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Unemployment Argentina

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NEWS
July 30, 1994 | TRACY WILKINSON, TIMES STAFF WRITER
Argentines like to describe their life experiences in extremes. They live through the best and the worst, often at the same time. Such seemed to be the case this week: As the country enjoys brisk economic growth, unemployment has soared to its highest level since President Carlos Saul Menem took office in 1989. "This is not good news," Juan Llach, a senior official with the Argentine Economy Ministry, said as he announced unemployment figures that showed 10.
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NEWS
July 30, 1994 | TRACY WILKINSON, TIMES STAFF WRITER
Argentines like to describe their life experiences in extremes. They live through the best and the worst, often at the same time. Such seemed to be the case this week: As the country enjoys brisk economic growth, unemployment has soared to its highest level since President Carlos Saul Menem took office in 1989. "This is not good news," Juan Llach, a senior official with the Argentine Economy Ministry, said as he announced unemployment figures that showed 10.
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CALIFORNIA | LOCAL
September 15, 2001
We differ strongly with Mark Weisbrot's characterization of Argentina's latest loan agreement with the International Monetary Fund as "helping Argentina dig itself into a deeper hole" (" 'Helpers' Such as IMF Make a Junkie of Argentina," Commentary, Sept. 5). It is his prescription of default and devaluation that would see Argentina digging itself deeper. Yes, there are risks in the new program, but Argentina's recipe for reform is the right one, well deserving of strong international support.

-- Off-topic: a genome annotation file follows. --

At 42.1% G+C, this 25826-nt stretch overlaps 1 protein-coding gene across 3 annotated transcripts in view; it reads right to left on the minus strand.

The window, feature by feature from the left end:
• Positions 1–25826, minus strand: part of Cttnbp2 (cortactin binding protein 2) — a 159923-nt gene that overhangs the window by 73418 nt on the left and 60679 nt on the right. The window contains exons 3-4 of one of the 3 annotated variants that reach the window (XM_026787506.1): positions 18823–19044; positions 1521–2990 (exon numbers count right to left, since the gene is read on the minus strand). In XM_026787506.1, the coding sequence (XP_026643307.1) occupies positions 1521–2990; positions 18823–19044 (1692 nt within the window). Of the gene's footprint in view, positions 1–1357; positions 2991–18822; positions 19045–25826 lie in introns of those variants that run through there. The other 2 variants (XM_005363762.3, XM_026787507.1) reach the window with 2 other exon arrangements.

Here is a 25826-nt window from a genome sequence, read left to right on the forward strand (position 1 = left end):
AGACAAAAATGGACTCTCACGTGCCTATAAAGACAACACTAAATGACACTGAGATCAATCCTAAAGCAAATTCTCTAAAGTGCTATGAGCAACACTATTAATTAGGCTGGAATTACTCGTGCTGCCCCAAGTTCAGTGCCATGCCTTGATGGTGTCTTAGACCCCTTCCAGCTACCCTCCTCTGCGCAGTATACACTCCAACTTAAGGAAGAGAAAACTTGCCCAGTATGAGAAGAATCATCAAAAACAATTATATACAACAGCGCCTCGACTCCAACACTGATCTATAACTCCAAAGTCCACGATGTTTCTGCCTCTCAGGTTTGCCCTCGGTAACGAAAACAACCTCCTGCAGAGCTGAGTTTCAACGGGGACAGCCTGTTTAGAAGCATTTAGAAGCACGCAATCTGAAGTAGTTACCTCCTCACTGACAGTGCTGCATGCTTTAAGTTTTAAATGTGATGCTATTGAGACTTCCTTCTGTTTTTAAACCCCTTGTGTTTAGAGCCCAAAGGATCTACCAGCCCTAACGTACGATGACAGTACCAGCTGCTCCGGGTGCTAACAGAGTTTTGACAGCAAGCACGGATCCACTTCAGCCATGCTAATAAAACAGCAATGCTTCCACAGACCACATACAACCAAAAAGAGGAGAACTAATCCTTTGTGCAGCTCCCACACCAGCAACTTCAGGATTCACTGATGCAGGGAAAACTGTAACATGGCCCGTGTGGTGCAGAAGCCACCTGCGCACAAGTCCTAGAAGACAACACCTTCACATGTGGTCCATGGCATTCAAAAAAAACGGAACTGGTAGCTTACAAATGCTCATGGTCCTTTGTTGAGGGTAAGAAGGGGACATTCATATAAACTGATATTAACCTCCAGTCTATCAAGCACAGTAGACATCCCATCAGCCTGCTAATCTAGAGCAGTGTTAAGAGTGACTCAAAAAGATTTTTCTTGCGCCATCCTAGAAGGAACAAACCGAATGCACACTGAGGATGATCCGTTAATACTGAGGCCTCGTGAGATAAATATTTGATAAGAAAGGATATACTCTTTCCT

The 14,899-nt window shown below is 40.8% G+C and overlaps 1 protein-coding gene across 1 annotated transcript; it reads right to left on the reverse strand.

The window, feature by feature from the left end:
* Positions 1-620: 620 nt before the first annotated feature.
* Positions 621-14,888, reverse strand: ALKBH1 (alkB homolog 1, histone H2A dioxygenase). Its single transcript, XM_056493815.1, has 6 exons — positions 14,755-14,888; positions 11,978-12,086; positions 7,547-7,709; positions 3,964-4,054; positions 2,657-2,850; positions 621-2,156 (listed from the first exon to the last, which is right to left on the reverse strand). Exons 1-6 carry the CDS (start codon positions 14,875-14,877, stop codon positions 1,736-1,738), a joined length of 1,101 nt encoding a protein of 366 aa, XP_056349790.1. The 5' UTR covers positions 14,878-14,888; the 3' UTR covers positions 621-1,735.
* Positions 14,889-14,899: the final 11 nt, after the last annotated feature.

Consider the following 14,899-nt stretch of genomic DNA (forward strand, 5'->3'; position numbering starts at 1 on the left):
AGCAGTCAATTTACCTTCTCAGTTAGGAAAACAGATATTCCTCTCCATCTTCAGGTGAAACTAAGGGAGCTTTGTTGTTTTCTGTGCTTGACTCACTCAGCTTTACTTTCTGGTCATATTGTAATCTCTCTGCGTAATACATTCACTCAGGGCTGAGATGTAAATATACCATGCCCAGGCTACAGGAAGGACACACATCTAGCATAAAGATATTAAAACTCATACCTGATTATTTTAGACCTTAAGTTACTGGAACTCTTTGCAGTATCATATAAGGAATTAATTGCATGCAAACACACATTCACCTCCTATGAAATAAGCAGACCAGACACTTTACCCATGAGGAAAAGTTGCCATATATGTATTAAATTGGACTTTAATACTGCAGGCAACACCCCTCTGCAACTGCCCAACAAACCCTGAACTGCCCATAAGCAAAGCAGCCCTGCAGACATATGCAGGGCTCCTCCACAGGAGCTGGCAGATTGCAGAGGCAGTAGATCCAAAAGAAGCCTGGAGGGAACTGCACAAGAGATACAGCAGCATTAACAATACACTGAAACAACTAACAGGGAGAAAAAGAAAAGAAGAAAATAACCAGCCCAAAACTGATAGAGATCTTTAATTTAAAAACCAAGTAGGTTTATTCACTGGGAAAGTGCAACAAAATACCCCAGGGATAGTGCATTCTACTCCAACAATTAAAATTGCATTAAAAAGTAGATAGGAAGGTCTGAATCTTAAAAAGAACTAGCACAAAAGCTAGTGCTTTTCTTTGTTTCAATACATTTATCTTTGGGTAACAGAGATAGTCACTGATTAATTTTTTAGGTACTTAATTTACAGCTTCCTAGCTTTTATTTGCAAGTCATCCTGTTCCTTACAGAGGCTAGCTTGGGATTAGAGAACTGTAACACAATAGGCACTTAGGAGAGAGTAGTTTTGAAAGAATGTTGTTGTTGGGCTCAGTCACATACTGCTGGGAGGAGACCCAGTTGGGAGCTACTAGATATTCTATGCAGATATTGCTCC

WORLD
November 19, 2002 | Hector Tobar, Times Staff Writer
Most people avert their eyes when the Ghost Train rattles past. Probably they wish they hadn't seen it. Or maybe they want to believe it doesn't exist. After all, it has no official timetable, no windowpanes, no doors in the frames and no seats. But the train is undeniably there. Its passengers are trash scavengers who travel every day from this down-on-its-luck northwestern suburb to a city still known, occasionally, as "the Paris of Latin America."
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